Examining Perceptions of the Underrepresentation of African American Faculty in Higher Education Administration

Examining Perceptions of the Underrepresentation of African American Faculty in Higher Education Administration

Author: 
Arleathia L. Walker
Program of study: 
Ph.D./HEA
Abstract: 
The underrepresentation of African American faculty educators in higher education leads to a deep-rooted dilemma. Years of progressive challenges have led to this faculty population being disinterested in obtaining administration roles in higher education. The purpose of the study involved examining what relationship exists between organizational qualifications and the attitudes held by African American faculty in higher education toward attaining administrative positions. The strength of using quantitative research allows for developing groundwork for philosophical theory in human inquiry. The mathematical tool to analyze the data results required using a 95% confidence interval estimate and a 0.5 significance level. The full study’s survey was distributed to approximately 800 faculty and administrator email addresses in the Dallas Fort Worth (DFW) area. A total of 74 surveys were returned with 51 from respondents selfidentifying as African American. The results revealed only one Spearman rank correlation demonstrated any statistical significance for the study; the effect was small. The research questions were answered by assessing relationships with linear regression and Pearson’s correlation coefficient, thus the null hypothesis of no relationship was retained. Multiple linear regressions were appropriate for assessing relationships between two independent variables and one dependent variable and allows for establishing effect size using R 2 . Subsequently, one limitation of the study involved difficulty in getting African American faculty to participate; reflected by the small sample size, it is possible the failure to reject the null hypotheses was in error and limits the generalizability of the results.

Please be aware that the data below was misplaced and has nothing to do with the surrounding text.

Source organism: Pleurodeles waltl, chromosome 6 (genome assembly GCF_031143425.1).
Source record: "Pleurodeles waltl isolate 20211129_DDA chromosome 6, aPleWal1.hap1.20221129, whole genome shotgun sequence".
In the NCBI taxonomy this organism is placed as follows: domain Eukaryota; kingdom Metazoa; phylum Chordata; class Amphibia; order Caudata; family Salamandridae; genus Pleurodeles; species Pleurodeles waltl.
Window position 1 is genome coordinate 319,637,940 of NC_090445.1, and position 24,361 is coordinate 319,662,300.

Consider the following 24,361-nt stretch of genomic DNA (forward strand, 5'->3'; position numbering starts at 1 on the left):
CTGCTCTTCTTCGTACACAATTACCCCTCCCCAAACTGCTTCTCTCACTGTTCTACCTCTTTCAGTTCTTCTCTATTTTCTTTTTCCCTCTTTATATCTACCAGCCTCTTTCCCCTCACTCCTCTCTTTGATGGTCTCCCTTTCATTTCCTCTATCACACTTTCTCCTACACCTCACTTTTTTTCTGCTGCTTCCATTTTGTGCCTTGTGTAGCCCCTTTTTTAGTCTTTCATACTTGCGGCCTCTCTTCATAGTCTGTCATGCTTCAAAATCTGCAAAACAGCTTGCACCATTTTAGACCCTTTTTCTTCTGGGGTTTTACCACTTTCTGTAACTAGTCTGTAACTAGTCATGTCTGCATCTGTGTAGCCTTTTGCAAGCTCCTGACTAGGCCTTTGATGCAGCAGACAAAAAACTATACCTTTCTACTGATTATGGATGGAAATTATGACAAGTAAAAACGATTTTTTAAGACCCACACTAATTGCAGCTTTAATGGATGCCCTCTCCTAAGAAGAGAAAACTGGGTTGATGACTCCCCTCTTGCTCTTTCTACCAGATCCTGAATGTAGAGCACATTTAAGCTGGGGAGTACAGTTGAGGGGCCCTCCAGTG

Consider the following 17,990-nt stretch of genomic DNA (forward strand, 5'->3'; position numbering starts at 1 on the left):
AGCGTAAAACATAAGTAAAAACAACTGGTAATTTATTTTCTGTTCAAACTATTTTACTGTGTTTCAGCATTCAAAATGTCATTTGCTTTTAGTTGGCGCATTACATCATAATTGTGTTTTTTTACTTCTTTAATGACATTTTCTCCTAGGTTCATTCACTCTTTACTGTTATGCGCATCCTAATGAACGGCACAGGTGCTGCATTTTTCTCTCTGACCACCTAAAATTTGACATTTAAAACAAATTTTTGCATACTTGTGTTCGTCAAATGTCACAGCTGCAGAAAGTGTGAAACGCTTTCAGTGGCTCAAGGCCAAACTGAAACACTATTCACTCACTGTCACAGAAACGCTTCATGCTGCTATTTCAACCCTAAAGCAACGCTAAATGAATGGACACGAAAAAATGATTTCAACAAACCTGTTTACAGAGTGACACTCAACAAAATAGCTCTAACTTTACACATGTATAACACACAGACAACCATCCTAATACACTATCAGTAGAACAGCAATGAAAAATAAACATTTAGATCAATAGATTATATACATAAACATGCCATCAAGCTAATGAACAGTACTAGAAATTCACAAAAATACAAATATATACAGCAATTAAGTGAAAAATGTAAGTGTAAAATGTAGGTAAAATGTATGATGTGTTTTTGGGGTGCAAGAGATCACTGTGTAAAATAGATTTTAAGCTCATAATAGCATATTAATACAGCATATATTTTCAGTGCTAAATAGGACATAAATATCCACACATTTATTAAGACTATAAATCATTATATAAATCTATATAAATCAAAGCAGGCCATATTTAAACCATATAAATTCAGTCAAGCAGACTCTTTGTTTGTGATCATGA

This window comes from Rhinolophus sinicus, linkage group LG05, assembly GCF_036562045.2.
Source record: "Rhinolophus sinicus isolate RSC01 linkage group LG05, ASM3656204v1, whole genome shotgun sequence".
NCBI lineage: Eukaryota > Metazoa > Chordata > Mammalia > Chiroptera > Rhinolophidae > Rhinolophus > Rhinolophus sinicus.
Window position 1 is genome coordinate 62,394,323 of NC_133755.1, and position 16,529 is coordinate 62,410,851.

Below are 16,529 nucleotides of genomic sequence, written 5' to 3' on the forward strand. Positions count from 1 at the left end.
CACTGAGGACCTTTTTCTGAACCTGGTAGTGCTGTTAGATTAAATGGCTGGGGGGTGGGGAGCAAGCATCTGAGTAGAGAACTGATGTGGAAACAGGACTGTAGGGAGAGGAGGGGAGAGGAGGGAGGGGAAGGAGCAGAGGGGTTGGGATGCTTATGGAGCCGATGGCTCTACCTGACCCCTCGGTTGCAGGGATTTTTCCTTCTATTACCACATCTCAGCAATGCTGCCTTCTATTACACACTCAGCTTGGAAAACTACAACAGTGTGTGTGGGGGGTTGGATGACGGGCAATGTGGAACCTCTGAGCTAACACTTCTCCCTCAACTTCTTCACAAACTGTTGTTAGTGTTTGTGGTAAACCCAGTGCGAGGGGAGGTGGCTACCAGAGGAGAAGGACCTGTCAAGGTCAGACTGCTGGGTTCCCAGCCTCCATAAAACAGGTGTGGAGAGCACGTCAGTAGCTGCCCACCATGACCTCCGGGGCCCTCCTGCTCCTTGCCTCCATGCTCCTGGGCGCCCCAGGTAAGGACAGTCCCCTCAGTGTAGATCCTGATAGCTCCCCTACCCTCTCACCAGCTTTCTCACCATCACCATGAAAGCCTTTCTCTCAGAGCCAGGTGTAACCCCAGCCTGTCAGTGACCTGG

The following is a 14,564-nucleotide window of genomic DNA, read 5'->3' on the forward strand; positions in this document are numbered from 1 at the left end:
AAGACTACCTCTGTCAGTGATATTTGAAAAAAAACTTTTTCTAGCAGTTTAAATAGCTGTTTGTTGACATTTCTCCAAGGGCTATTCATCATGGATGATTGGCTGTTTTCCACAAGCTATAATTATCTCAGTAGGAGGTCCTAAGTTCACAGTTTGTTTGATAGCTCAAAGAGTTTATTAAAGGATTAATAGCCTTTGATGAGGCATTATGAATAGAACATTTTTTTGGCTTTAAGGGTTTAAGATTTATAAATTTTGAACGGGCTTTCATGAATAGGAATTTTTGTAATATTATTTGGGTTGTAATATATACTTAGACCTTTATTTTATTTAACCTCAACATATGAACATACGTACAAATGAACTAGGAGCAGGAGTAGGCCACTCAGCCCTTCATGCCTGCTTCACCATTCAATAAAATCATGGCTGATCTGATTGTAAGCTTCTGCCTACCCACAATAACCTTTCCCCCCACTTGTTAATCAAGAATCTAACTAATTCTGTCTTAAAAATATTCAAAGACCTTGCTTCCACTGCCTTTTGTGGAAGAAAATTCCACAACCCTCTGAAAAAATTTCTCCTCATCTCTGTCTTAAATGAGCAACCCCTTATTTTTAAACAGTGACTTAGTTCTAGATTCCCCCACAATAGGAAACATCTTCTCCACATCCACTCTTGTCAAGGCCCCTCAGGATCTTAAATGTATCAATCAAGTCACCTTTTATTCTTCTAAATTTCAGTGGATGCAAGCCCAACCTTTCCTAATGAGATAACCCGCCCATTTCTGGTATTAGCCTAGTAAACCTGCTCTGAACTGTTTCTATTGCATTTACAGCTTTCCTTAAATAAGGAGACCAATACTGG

Dedication: 
I would like to bestow condolences upon one of my dear committee member’s Dr. Boatamo Mosupyoe who suffered a loss during the completion of this dissertation proposal. I greatly appreciate your contributions made toward assisting me throughout the duration of writing my dissertation proposal. You were always there when I called upon you to respond to my requests. I will forever be indebted to you, and I pray that God continues to keep you throughout life journeys. On another note, I am inclined to dedicate this proposal to other doctoral candidates struggling through the dissertation process. Keep the faith, and know that you are not alone in this journey. There are others who share your experiences as the finish line draws near. “Nothing great was ever achieved without enthusiasm” Ralph Waldo Emerson
Acknowledgements: 
I want to communicate my steadfast appreciation to my entire family, friends, church, and academic leaders who continued to see me through the program. First, my husband Bobby, and daughter Kenya continued to encourage me through all the long days, nights, months, and years that it took for me to finalize my dissertation and complete the program. I love both of you more than words can express. Next, my longsuffering friends wrestled as they humored me through times when I needed an audience to listen attentively to my philosophical thoughts when writing papers, and especially when I thought about throwing in the towel. Consequently, I often wondered would I have done the same if the tables were turned. I probably will have to hear about this for a lifetime. As for my church members, they wiped my tears, cautioned me when I held back tears, and insisted that I give it to Christ. The reason always was supported by the fact that Christ could handle the load because humans are not spirit, but flesh. Every time I obeyed, Christ proved to turn it around. In closing my heartfelt appreciation to all the academic leaders that I called on while going through the doctoral program (Chair, Committee Members, Statistician, Instructors, and more). Silently, there is a spiritual song that comes to mind when I think about Dr. Carman Kelsey-Jenkins and Dr. Cody Arvidson. The title of the song in one word says it all “Grateful.” Dr. Valerie Sherwood, I thank you for your tutelage during several doctoral classes and for staying the course with me through what I would have never imagined possible in my life to accomplish. Last, Dr. Brian Cole who I have had the pleasure of requesting at the last moment due to life journey. There you were accepting and not knowing what you were in for with this distinctive proposal. I want to warn you, “watch it” I will probably send others your way. Truly all of you are the forerunners for the novice learners who aspire to become the next forerunners in our academic community of scholars. Your devoted patience, wisdom, guidance and expertise will never go unnoticed. Here is a quote that finalizes my thoughts. “Education is the most powerful weapon which you can use to change the world” Nelson Mandela